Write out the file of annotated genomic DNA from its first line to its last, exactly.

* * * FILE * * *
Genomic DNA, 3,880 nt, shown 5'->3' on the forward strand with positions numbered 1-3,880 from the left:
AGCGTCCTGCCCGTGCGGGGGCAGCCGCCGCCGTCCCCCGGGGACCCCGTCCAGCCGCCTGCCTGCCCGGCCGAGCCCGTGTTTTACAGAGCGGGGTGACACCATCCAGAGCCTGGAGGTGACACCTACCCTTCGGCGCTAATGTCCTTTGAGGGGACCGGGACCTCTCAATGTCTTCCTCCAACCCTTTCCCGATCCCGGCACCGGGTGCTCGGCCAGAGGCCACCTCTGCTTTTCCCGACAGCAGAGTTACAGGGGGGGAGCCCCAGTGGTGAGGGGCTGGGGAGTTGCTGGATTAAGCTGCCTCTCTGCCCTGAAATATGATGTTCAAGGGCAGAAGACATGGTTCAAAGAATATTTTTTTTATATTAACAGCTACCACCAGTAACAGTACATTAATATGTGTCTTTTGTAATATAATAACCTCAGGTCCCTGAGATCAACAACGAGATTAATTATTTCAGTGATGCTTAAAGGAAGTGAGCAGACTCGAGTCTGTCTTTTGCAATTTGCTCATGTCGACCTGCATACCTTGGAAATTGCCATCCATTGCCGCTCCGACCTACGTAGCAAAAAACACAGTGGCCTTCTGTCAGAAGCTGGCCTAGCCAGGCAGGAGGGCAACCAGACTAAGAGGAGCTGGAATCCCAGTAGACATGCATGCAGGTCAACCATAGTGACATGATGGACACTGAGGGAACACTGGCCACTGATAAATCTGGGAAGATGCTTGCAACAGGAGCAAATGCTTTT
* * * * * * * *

Genomic DNA, 3,880 nt, shown 5'->3' on the forward strand with positions numbered 1-3,880 from the left:
AGCGTCCTGCCCGTGCGGGGGCAGCCGCCGCCGTCCCCCGGGGACCCCGTCCAGCCGCCTGCCTGCCCGGCCGAGCCCGTGTTTTACAGAGCGGGGTGACACCATCCAGAGCCTGGAGGTGACACCTACCCTTCGGCGCTAATGTCCTTTGAGGGGACCGGGACCTCTCAATGTCTTCCTCCAACCCTTTCCCGATCCCGGCACCGGGTGCTCGGCCAGAGGCCACCTCTGCTTTTCCCGACAGCAGAGTTACAGGGGGGGAGCCCCAGTGGTGAGGGGCTGGGGAGTTGCTGGATTAAGCTGCCTCTCTGCCCTGAAATATGATGTTCAAGGGCAGAAGACATGGTTCAAAGAATATTTTTTTTATATTAACAGCTACCACCAGTAACAGTACATTAATATGTGTCTTTTGTAATATAATAACCTCAGGTCCCTGAGATCAACAACGAGATTAATTATTTCAGTGATGCTTAAAGGAAGTGAGCAGACTCGAGTCTGTCTTTTGCAATTTGCTCATGTCGACCTGCATACCTTGGAAATTGCCATCCATTGCCGCTCCGACCTACGTAGCAAAAAACACAGTGGCCTTCTGTCAGAAGCTGGCCTAGCCAGGCAGGAGGGCAACCAGACTAAGAGGAGCTGGAATCCCAGTAGACATGCATGCAGGTCAACCATAGTGACATGATGGACACTGAGGGAACACTGGCCACTGATAAATCTGGGAAGATGCTTGCAACAGGAGCAAATGCTTTT